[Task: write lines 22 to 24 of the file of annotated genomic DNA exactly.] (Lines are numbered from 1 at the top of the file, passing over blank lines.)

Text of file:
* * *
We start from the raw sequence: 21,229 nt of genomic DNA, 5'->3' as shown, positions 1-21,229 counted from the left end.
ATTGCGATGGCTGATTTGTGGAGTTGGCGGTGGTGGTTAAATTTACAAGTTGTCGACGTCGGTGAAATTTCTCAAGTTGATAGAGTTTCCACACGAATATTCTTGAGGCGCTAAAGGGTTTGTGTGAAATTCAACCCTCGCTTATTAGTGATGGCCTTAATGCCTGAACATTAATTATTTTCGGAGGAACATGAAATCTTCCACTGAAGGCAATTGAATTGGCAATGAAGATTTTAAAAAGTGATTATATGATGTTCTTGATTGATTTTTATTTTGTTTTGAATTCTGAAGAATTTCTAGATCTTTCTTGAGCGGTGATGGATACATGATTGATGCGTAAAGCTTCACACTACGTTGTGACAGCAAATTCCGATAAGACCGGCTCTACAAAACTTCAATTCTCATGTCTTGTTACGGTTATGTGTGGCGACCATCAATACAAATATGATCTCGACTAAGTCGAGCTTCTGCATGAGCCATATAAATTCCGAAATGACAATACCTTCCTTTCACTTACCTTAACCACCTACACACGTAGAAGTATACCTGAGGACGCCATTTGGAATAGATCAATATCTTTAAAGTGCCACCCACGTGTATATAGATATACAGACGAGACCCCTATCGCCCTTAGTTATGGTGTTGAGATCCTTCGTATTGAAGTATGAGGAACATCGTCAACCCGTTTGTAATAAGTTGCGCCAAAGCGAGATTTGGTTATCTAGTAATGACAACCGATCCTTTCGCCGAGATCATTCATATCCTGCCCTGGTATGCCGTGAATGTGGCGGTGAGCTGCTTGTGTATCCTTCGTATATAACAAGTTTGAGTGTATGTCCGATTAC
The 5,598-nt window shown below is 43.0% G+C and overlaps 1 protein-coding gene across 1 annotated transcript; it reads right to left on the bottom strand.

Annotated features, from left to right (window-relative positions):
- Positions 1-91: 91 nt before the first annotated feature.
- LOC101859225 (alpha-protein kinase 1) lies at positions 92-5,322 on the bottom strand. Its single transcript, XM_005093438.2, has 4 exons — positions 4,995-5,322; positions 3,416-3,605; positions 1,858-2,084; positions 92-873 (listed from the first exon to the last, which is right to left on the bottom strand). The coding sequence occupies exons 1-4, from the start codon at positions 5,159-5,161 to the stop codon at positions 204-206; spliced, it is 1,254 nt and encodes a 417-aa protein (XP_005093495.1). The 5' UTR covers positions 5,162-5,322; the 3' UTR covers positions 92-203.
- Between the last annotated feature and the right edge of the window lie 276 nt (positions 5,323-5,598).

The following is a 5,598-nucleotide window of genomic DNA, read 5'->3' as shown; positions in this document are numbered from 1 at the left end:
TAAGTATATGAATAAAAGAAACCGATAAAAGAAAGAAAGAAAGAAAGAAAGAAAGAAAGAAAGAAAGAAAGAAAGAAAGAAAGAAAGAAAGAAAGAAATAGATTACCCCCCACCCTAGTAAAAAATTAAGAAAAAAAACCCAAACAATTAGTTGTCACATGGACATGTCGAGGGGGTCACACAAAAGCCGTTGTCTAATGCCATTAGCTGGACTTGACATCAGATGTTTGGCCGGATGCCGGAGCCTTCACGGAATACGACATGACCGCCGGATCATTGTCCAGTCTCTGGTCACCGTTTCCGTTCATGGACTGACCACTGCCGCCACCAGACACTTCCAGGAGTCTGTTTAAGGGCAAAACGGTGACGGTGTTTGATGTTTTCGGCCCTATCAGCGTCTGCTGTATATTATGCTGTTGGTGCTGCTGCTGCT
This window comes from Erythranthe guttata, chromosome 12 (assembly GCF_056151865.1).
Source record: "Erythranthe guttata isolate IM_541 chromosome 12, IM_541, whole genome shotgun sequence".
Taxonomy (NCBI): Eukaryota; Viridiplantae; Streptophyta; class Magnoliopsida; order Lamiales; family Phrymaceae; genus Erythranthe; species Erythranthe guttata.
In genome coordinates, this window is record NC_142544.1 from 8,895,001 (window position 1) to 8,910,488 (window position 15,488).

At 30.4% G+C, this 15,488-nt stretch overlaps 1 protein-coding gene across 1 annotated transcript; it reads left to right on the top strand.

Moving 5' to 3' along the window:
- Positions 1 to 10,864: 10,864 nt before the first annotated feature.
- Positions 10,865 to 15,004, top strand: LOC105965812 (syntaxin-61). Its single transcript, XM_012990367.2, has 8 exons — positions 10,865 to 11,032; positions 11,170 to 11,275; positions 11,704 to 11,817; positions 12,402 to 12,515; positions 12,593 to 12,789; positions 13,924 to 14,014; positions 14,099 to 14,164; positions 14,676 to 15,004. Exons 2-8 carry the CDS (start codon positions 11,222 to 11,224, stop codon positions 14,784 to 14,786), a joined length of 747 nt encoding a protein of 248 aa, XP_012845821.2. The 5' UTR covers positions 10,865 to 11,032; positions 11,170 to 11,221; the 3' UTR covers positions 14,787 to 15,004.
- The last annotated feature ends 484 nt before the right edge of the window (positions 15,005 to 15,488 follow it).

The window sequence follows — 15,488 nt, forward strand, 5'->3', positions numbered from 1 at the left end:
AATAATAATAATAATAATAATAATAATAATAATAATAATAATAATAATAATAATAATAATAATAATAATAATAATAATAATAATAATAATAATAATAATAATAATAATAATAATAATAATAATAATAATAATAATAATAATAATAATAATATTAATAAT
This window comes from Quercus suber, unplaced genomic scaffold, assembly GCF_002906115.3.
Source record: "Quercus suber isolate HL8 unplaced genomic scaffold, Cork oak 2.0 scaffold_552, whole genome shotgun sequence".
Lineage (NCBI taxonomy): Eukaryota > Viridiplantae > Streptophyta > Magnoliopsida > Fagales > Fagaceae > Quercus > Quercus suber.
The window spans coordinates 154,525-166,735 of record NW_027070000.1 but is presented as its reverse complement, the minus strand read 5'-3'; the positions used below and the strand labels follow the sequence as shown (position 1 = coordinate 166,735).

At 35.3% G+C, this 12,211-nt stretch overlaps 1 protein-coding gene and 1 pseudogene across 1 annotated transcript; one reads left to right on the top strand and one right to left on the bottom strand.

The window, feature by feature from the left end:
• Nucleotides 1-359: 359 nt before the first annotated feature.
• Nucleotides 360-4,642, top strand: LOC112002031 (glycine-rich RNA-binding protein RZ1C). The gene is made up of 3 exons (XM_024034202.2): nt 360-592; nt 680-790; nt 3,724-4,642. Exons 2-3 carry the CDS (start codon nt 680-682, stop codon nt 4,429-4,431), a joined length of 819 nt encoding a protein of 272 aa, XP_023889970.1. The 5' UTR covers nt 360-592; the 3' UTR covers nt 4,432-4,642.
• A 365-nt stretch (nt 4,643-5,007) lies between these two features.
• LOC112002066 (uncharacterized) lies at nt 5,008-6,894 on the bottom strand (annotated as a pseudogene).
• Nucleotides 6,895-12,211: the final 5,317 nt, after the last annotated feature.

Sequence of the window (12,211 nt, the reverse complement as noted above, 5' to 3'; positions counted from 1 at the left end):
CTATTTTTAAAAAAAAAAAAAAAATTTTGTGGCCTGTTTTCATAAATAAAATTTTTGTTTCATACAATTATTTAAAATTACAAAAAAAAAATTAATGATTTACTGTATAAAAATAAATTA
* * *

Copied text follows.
Source record: "Quercus suber isolate HL8 unplaced genomic scaffold, Cork oak 2.0 scaffold_552, whole genome shotgun sequence".
Lineage (NCBI taxonomy): Eukaryota > Viridiplantae > Streptophyta > Magnoliopsida > Fagales > Fagaceae > Quercus > Quercus suber.
The window spans coordinates 154,525-166,735 of record NW_027070000.1 but is presented as its reverse complement, the minus strand read 5'-3'; the positions used below and the strand labels follow the sequence as shown (position 1 = coordinate 166,735).